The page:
Sykes reported record quarterly revenues during the coronavirus pandemic, as gains in its health care, technology and financial services sectors offset losses in its hotel and travel operations. The company saw revenues of $1.7 billion in 2020, up nearly 6 percent from 2019, although its net income dropped from $64 million to $56.4 million.
Sykes stock rose about 30 percent Friday, reaching more than $53 per share by mid-afternoon.
Sykes was founded in 1977 by Chuck Sykes’ father, John Sykes, who bought a small Charlotte company and renamed it. The company moved from Charlotte to Tampa in 1993 and grew quickly; its clients over the years have included IBM, Apple and Gateway.
John Sykes handed his son the roles of CEO and chairperson in 2004. But he and the Sykes name have remained a highly visible presence around Tampa Bay.
The company’s name adorns the top of the Rivergate Tower, often called the “beer can building.” The University of Tampa has a John H. Sykes College of Business and Sykes Chapel and Center for Faith and Values. John Sykes and his wife Susan have remained steadfast supporters of the university, funding projects and speaking in business classes.
Chuck Sykes has held an array of leadership roles in Tampa Bay business and development organizations, and served on the boards of numerous local institutions. He was co-leader of Tampa Bay Rays 2020, a nonprofit group of business leaders that in 2018 worked on recruiting business leaders to support a potential Rays move from St. Petersburg to Tampa.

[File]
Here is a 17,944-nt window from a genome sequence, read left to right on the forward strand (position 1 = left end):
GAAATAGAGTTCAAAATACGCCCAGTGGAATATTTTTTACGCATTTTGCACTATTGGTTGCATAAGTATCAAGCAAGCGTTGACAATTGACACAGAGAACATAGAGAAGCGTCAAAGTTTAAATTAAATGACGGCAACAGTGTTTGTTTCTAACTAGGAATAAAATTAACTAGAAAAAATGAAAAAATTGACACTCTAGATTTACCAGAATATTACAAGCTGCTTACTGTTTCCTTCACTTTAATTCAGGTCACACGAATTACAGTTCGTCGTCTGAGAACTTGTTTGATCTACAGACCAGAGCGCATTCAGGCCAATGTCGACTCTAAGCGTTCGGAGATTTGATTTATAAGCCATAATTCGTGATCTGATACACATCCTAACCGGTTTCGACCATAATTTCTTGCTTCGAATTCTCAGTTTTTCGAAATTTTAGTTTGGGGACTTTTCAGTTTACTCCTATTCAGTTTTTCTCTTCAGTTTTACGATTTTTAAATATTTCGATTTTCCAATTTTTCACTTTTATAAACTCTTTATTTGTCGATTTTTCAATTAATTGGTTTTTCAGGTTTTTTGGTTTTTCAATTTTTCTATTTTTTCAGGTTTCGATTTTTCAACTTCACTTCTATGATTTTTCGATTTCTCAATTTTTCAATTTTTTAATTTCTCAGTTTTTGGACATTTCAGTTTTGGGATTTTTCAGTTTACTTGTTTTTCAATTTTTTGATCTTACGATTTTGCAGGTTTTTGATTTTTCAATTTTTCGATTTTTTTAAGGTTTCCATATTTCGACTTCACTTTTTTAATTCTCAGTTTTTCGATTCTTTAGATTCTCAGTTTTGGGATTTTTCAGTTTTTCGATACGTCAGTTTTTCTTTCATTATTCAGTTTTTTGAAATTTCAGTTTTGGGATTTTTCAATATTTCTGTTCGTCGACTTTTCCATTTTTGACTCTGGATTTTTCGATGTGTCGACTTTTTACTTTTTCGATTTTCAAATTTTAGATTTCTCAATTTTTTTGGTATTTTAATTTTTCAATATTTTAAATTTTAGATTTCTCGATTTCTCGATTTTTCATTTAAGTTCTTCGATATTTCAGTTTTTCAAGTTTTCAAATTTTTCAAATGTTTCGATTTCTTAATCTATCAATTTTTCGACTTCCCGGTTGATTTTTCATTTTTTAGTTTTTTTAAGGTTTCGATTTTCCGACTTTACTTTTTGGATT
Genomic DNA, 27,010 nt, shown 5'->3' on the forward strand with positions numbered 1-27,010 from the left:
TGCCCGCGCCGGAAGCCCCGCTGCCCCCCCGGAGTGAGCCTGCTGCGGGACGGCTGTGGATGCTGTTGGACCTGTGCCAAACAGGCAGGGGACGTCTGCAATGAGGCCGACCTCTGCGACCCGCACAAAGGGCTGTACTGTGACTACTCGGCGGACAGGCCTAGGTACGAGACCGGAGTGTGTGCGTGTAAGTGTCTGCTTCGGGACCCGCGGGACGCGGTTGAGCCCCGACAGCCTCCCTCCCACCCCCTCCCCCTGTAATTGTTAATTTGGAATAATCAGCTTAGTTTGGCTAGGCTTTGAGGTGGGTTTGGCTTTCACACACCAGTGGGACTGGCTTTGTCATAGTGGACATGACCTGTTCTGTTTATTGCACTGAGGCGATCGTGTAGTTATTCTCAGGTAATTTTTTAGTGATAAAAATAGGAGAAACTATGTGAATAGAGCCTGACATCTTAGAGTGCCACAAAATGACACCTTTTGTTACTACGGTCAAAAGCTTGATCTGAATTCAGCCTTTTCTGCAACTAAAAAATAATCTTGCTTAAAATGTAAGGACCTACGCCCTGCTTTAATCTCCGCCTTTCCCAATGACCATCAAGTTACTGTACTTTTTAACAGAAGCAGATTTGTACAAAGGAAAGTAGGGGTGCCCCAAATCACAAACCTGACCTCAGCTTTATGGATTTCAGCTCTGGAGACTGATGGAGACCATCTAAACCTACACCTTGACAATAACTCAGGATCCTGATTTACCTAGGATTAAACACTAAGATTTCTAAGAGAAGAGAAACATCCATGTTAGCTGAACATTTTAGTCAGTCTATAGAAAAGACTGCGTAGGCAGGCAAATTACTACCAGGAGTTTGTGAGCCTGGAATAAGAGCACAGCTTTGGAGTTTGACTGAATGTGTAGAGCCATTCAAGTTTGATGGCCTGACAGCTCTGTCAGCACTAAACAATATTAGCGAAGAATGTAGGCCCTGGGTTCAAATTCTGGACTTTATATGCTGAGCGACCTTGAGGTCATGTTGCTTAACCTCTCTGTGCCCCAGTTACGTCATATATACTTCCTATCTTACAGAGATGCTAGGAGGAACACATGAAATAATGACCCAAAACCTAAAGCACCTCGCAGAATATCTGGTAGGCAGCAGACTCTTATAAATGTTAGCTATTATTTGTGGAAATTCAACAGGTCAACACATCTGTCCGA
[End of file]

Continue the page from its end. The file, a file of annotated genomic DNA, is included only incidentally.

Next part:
“Chuck and John are two of the most important leaders we’ve had in Tampa in the last 20, 30 years,” Carlson said. “We should be so thankful as a community to have the opportunity to serve alongside them and thank them for all their contributions to the community.”
The combined company shifting its base from Tampa to Miami might sting on some level, said Frank Ghannadian, dean of the Sykes College of Business.
“It’s not going to affect employment or anything else like that, but it will affect the city,” Ghannadian said. “Just think about General Motors moving out of Detroit, what the effect of that would be. It will have some kind of effect of some kind. We want to attract headquarters of major companies to come to Tampa, because Tampa’s a great place for business.”
Company leaders have not yet decided what will become of the Sykes name and brand in Tampa, Himsworth said. Because the University of Tampa donations came from John and Susan Sykes, those names will not change.
“As we embark on the next phase of our journey, there is an opportunity to take the business to historic heights with a proven partner with similar culture and values,” Chuck Sykes stated. “In Sitel Group, I am confident that we have a valuable partner with a solid heritage of deep industry knowledge and experience, solid industry reputation, a shared vision and a people-first culture to better serve customers.”
As for what will be left in Tampa, Carlson sees opportunity, as executives who own lots of Sykes stock cash in.
“When these companies sell, typically there are a whole bunch of millionaires,” he said. “How many millionaires will be created out of the sale of Sykes? How many of them are here? And what will they do next? They’ll take their expertise and their money and either start businesses or invest in businesses.”